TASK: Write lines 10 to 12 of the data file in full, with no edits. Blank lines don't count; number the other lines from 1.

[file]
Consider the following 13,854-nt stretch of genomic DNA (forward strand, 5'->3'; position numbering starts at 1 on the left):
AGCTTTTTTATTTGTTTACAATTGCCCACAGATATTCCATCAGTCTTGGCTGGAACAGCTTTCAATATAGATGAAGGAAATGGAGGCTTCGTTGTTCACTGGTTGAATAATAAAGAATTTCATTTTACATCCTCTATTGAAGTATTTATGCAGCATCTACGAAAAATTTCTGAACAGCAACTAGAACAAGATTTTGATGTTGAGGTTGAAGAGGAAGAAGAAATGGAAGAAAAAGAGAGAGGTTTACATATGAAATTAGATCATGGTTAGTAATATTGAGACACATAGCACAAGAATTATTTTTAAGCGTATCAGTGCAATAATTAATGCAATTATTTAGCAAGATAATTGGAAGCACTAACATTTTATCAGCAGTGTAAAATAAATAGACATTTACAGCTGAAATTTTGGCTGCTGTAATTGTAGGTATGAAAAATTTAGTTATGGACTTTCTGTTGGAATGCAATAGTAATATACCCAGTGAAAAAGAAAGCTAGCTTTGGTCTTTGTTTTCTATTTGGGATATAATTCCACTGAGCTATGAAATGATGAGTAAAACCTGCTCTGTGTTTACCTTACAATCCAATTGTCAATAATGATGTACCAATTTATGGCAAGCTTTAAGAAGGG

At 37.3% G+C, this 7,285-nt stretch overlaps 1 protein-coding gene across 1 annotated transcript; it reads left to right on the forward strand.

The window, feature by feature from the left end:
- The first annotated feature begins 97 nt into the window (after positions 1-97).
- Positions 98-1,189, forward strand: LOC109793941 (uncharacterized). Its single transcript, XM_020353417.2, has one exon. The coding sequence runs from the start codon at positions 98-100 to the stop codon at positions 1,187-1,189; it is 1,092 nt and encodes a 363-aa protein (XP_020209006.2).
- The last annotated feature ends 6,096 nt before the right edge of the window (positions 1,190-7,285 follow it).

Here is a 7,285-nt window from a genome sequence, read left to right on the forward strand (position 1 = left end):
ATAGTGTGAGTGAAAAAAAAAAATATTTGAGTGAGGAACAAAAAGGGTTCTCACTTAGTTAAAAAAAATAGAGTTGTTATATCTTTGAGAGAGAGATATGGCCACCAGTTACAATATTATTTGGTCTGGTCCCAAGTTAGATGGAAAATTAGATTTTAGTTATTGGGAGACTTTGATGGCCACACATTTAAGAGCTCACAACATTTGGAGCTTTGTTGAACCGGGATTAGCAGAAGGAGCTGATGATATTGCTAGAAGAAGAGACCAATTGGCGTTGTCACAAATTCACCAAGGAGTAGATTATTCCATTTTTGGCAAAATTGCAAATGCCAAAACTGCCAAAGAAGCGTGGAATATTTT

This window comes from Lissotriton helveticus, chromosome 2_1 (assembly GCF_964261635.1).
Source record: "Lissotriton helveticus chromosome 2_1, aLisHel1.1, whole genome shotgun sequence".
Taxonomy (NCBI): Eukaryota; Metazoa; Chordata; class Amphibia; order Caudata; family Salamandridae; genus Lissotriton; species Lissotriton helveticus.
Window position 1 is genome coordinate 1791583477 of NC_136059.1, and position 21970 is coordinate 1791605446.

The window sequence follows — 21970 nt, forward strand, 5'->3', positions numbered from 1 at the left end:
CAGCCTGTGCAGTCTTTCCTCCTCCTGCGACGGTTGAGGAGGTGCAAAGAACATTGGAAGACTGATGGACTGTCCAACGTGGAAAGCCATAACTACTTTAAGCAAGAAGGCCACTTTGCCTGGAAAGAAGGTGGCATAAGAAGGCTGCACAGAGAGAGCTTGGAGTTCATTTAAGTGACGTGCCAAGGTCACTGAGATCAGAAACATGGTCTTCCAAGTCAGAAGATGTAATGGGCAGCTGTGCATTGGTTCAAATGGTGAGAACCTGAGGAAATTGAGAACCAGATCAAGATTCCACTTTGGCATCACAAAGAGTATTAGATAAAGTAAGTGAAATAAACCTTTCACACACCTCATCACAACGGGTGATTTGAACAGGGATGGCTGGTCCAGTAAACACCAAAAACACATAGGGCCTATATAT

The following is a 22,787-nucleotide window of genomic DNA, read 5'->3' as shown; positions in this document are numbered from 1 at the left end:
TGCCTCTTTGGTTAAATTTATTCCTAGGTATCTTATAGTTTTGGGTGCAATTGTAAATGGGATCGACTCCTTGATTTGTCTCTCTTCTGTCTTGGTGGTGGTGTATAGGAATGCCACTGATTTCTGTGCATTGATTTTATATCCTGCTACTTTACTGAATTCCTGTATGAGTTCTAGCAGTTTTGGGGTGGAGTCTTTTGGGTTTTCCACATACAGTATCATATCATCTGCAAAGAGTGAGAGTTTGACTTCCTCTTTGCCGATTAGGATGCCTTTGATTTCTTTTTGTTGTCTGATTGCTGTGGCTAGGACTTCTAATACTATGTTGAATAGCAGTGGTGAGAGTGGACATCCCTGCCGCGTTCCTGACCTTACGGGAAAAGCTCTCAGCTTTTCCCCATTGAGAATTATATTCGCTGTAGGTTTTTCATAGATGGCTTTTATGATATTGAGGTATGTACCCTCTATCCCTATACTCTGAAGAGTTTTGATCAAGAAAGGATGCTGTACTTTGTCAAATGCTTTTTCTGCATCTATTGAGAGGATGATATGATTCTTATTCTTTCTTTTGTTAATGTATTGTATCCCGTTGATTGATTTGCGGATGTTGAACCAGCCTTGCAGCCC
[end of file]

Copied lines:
This window comes from Lissotriton helveticus, chromosome 2_1 (assembly GCF_964261635.1).
Source record: "Lissotriton helveticus chromosome 2_1, aLisHel1.1, whole genome shotgun sequence".
Taxonomy (NCBI): Eukaryota; Metazoa; Chordata; class Amphibia; order Caudata; family Salamandridae; genus Lissotriton; species Lissotriton helveticus.